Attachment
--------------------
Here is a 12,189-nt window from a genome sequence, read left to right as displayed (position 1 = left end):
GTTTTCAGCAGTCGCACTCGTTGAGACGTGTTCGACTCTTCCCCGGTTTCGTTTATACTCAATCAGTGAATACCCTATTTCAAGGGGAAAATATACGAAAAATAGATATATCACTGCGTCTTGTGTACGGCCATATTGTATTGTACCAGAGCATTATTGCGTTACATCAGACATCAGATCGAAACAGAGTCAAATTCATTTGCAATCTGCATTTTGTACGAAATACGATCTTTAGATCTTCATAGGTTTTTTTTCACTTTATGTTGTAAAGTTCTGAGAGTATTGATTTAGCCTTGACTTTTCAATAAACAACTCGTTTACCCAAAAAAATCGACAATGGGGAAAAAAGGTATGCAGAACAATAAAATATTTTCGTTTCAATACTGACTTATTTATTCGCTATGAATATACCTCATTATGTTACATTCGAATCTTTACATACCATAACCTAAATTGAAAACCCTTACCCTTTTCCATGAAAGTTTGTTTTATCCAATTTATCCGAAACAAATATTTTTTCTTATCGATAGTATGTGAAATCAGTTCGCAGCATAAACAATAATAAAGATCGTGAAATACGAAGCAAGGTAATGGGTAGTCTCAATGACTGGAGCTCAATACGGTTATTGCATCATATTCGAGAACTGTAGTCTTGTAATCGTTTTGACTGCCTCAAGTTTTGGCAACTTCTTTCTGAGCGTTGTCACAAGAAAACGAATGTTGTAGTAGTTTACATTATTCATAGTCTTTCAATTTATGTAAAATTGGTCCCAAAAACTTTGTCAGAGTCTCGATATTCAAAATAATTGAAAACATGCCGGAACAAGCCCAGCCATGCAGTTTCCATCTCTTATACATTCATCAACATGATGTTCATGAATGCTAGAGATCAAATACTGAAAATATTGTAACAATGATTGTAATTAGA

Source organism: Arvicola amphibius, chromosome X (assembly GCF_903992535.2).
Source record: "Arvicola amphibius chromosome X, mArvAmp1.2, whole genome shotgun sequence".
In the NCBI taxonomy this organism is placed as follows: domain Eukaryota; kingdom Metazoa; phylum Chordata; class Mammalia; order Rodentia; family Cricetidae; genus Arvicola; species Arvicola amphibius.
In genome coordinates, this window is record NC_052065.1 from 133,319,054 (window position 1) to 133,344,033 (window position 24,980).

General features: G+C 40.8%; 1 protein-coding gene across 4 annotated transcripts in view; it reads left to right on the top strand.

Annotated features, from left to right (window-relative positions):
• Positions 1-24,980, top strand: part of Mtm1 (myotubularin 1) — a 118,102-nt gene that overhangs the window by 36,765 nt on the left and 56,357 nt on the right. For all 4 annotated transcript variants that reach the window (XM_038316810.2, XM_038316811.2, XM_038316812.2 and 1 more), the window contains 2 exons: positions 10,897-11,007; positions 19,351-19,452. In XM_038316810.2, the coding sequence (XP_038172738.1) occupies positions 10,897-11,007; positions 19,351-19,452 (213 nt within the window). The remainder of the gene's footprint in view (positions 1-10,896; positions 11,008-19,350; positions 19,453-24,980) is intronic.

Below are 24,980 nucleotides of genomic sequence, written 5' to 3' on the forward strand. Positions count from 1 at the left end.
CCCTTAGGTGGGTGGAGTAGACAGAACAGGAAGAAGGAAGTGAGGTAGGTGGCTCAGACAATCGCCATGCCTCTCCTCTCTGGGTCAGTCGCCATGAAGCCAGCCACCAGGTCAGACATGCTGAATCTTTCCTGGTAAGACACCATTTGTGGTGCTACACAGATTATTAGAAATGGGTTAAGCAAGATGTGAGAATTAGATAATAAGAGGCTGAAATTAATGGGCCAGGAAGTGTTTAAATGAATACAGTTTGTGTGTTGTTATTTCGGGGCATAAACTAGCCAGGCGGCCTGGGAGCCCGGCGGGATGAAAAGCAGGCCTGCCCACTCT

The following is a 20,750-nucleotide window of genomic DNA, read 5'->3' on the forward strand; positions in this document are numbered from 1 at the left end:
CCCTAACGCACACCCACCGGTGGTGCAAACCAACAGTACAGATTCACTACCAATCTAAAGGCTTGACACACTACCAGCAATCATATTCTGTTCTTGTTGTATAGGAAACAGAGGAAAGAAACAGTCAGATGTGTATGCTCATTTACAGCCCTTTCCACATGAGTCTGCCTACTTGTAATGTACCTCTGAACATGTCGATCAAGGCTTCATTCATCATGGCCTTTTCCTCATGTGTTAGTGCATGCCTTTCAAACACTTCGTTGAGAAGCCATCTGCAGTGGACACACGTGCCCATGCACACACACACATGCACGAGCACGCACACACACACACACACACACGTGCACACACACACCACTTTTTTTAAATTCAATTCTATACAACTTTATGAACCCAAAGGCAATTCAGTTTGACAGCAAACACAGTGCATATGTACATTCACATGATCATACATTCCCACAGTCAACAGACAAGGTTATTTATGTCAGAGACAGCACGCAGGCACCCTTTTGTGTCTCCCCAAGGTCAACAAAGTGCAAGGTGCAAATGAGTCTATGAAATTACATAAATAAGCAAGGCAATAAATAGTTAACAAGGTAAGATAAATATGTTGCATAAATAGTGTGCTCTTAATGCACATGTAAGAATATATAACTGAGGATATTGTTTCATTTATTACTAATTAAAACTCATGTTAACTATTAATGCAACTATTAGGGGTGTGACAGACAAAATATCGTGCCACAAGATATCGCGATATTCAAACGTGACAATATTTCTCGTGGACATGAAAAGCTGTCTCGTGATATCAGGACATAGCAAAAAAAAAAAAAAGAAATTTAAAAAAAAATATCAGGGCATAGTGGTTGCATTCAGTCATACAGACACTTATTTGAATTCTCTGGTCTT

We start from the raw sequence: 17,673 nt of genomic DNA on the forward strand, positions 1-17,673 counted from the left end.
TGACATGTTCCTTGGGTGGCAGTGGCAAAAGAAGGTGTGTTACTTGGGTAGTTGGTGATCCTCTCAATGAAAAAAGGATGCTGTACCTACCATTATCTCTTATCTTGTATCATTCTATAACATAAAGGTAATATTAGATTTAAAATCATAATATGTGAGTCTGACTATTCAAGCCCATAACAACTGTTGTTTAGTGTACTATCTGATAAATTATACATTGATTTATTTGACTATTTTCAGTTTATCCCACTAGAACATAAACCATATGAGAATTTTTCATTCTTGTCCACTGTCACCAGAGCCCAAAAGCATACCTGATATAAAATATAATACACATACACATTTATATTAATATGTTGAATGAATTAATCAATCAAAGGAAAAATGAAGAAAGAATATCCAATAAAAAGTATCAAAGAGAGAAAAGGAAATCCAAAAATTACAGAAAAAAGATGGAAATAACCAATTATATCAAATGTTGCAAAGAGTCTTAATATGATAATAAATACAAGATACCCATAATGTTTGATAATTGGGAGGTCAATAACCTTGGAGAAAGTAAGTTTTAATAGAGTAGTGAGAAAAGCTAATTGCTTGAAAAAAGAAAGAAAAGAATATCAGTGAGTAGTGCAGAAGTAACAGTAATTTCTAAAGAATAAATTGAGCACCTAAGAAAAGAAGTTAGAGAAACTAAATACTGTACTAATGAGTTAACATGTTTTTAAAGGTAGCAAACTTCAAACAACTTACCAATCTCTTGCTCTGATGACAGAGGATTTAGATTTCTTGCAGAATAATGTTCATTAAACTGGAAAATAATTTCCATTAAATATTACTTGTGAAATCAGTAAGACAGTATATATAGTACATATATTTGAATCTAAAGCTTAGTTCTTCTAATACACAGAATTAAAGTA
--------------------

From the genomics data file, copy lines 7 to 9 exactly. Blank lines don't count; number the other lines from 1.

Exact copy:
General features: G+C 40.8%; 1 protein-coding gene across 4 annotated transcripts in view; it reads left to right on the top strand.

Annotated features, from left to right (window-relative positions):
• Positions 1-24,980, top strand: part of Mtm1 (myotubularin 1) — a 118,102-nt gene that overhangs the window by 36,765 nt on the left and 56,357 nt on the right. For all 4 annotated transcript variants that reach the window (XM_038316810.2, XM_038316811.2, XM_038316812.2 and 1 more), the window contains 2 exons: positions 10,897-11,007; positions 19,351-19,452. In XM_038316810.2, the coding sequence (XP_038172738.1) occupies positions 10,897-11,007; positions 19,351-19,452 (213 nt within the window). The remainder of the gene's footprint in view (positions 1-10,896; positions 11,008-19,350; positions 19,453-24,980) is intronic.